This post originally appeared on Orphan Road.
In thinking about the viaduct, I realized that one way to finance at least part of a surface-street alternative would be through tax-increment financing, or TIF.
TIF is used in almost every state in the union to finance local infrastructure projects, except Washington, where it’s illegal. The legislature keeps trying to bring it back, but they keep running into a number of statutory and constitutional hurdles, the biggest of which is I-747, the Tim Eyman initiative that caps property tax increases at 1%/year.
“Overall, the biggest wrench thrown into the gears here is I-747,” says King County assessor Scott Noble.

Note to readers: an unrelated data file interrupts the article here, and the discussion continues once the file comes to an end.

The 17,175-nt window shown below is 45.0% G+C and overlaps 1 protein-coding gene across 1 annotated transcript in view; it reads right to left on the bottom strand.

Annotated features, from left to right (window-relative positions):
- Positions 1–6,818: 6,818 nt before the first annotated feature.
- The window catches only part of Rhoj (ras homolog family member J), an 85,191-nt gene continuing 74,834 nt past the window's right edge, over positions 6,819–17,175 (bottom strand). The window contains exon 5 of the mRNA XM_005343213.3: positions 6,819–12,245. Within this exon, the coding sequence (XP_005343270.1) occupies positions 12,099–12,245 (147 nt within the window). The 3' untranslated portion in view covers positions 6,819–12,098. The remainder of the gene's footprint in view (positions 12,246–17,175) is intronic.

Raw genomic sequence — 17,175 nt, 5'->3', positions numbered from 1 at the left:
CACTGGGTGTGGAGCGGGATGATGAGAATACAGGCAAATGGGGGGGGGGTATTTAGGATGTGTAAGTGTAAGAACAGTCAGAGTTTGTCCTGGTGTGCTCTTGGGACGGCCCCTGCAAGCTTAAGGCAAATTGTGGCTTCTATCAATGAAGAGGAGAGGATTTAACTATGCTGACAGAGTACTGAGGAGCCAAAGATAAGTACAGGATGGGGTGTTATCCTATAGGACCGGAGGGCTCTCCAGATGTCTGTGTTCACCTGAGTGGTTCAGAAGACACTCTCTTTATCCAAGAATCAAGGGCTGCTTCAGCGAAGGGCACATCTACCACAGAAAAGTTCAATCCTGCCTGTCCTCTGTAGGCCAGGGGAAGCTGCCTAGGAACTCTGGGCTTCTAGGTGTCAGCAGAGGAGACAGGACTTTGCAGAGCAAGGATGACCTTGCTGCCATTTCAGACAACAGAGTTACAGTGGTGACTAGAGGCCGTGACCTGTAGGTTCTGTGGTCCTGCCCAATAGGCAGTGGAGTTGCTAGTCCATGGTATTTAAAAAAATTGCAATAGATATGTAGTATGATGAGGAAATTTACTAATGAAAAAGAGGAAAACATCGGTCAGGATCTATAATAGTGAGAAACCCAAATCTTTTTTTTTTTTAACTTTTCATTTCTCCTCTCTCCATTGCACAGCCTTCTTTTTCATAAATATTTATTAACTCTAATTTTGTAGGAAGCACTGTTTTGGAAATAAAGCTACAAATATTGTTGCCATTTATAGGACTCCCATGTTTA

If I-747 sounds familiar, that’s because a court threw it out last week as unconstitutional. The Governor and the Democratic state legislature, inexplicably weak-kneed at the prospect of confronting Eyman, has vowed to implement the 1% cap anyway.
I think it’s ridiculous that the legislature allows themselves to be strongarmed like this (it encourages irresponsible initiatives, like this year’s I-960), but if they’re going to do it, they might as well get something in exchange. They ought to make an exception for TIF in the process of instituting the 1% cap. Even if 747 isn’t the only thing standing in the way of TIF (there are a few other significant barriers), it could provide a political opportunity to get it back on the agenda.
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